The Future of Health IT Standards and Interoperability

Sensmeier_Joyce_2011With 2015 now in motion, I wanted to share my perspective on health IT standards and interoperability – what’s happened in 2014 and what’s ahead in 2015. My comments here appeared as part of a Jan. 5 article in iHealth Beat with other health IT professionals who shared their insights on health IT developments in 2014 and expected trends in 2015.

Focus on the Patient: I want to emphasize how important it is to remember the complexity of the healthcare infrastructure, one that – at its core – impacts patients and the lives of individuals. While innovation in health IT is essential, careful navigation of such new paths is mandatory to avoid any compromise of patient safety, privacy or health outcomes.

Thus, to safely and efficiently meet our goal of interoperability, we have an ongoing responsibility to evaluate and carefully manage when and how to evolve emerging standards and technologies into this infrastructure.

Most important health IT development in 2014: The publication of the draft 10-year vision of interoperability, by the Office of the National Coordinator for Health Information Technology, provided information on what it will take to develop and implement an interoperable health IT infrastructure. Its publication began a dialogue throughout the country on present and future opportunities to more rapidly advance interoperability.

In addition, ONC also suggested the need to build on the current foundation of interoperability, while recognizing that new technologies and standards are always being introduced.

The biggest disappointment or missed opportunity in the 2014 health IT space: Health IT is vitally important to get right.  We would like to have the full attention of ONC leadership, as noted in HIMSS comments with CHIME sent to Secretary Burwell in November 2014.

Thus, the leadership team at ONC is important, and HIMSS remains committed to continuing our collective work to advance better health through IT.

Biggest remaining barriers in 2015 to widespread adoption and meaningful use of health IT: I see two challenges to the widespread adoption and meaningful use of health IT.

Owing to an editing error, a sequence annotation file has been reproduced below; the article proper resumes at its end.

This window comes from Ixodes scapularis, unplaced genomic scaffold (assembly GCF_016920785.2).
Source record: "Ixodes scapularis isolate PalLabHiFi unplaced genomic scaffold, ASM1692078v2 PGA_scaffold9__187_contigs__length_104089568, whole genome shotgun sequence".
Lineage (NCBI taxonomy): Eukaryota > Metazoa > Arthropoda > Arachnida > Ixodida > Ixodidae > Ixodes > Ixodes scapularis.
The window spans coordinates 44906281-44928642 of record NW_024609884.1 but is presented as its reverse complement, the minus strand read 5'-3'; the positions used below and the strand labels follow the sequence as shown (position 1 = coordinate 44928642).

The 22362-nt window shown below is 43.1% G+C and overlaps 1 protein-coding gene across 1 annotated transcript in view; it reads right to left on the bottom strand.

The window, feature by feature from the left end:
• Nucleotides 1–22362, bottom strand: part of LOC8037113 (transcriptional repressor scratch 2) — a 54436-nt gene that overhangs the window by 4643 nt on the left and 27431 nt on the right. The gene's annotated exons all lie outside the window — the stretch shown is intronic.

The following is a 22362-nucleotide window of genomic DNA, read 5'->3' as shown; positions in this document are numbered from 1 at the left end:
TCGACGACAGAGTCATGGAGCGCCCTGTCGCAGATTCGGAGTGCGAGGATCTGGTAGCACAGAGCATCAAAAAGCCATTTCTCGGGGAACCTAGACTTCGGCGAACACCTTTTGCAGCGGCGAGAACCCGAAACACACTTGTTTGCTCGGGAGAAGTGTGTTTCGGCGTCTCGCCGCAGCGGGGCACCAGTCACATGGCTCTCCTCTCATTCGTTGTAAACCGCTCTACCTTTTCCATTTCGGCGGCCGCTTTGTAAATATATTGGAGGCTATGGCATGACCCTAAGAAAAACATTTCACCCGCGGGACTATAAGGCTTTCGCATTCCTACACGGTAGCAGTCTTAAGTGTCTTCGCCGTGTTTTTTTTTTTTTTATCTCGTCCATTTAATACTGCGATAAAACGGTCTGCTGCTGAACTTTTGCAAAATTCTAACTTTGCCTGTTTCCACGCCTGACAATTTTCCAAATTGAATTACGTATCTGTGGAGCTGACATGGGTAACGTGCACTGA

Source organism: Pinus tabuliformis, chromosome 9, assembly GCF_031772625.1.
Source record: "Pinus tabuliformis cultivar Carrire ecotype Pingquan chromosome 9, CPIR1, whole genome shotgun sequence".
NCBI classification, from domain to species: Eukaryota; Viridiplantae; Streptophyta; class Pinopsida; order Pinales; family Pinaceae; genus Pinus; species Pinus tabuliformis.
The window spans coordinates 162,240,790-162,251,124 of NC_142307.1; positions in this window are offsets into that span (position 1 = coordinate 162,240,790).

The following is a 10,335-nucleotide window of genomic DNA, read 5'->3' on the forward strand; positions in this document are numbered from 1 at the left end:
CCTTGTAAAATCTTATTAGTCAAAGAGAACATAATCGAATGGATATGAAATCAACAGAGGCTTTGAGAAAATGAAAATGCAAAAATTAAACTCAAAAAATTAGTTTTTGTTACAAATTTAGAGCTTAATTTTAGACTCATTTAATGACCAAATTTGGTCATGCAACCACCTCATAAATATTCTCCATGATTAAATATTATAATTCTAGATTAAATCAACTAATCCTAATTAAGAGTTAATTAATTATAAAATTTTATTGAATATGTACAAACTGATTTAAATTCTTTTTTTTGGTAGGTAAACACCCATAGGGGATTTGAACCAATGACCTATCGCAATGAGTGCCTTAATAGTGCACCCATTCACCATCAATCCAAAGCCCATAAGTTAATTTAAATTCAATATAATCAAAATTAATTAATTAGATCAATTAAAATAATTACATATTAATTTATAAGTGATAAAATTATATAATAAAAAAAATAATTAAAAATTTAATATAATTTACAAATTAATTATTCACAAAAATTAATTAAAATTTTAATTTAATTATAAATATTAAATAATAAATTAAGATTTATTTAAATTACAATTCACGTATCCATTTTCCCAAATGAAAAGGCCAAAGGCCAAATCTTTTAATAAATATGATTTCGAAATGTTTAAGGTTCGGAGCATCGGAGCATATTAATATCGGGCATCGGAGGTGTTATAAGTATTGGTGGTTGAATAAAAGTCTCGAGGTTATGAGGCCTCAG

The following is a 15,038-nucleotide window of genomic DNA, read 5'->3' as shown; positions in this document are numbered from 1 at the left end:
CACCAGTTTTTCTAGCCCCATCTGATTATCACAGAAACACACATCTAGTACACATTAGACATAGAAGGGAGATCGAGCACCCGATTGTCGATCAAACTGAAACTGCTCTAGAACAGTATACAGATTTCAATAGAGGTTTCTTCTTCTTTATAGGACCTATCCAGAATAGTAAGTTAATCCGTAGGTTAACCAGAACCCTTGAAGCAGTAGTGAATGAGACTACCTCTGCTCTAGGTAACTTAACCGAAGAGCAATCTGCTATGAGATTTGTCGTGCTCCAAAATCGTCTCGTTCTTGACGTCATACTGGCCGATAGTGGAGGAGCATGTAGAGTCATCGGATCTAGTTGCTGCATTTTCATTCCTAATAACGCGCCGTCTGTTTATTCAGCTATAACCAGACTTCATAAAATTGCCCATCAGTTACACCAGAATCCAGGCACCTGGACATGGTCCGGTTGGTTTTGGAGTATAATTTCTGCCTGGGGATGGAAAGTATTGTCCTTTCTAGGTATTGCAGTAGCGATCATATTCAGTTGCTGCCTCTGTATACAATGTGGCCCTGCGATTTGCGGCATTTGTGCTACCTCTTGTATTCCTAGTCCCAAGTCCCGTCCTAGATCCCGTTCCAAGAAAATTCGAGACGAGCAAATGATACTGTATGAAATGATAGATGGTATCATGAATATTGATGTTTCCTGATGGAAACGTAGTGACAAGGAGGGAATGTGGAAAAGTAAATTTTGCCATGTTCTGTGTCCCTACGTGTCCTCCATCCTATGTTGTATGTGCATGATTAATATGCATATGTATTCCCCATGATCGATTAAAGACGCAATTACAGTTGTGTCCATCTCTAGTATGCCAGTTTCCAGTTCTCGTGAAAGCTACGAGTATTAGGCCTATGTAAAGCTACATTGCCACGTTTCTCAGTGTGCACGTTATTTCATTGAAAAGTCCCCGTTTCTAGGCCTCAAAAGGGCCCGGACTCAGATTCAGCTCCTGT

• Fragmentation of the healthcare industry: With the focus on interoperability, and acknowledgement that we are not there yet, fragmentation still exists across the industry. We need better alignment across stakeholders so that through a collaborative effort, we can solve interoperability with the best use of IT and meaningful use of electronic health records.
  • Analytics to improve health and care: Interoperability and analytics can ultimately help us determine what affects health outcomes, by enabling us to mine data across multiple standards-based systems, settings and populations to elicit evidence.

How to address these challenges:  If we use agreed-upon standards to structure and capture the data, we can more easily understand what treatments and protocols make an impact on health outcomes. This analytical process will improve the ability for individuals to make informed decisions about their health and care options.

Sharing and exploring these advancements in innovation and analytics is a major focus of the HIMSS Innovation Center. We look forward to influencing what the future will be in this evolution of innovation and technology in health IT.

What do you see ahead for interoperability and standards in health IT during 2015? Let me know your thoughts here on the HIMSS Blog.

 

 

 

About Joyce Sensmeier, MS, RN-BC, CPHIMS, FHIMSS, FAAN

Joyce Sensmeier, RN-BC, MS, CPHIMS, FHIMSS, FAAN, is HIMSS Vice President, Informatics.
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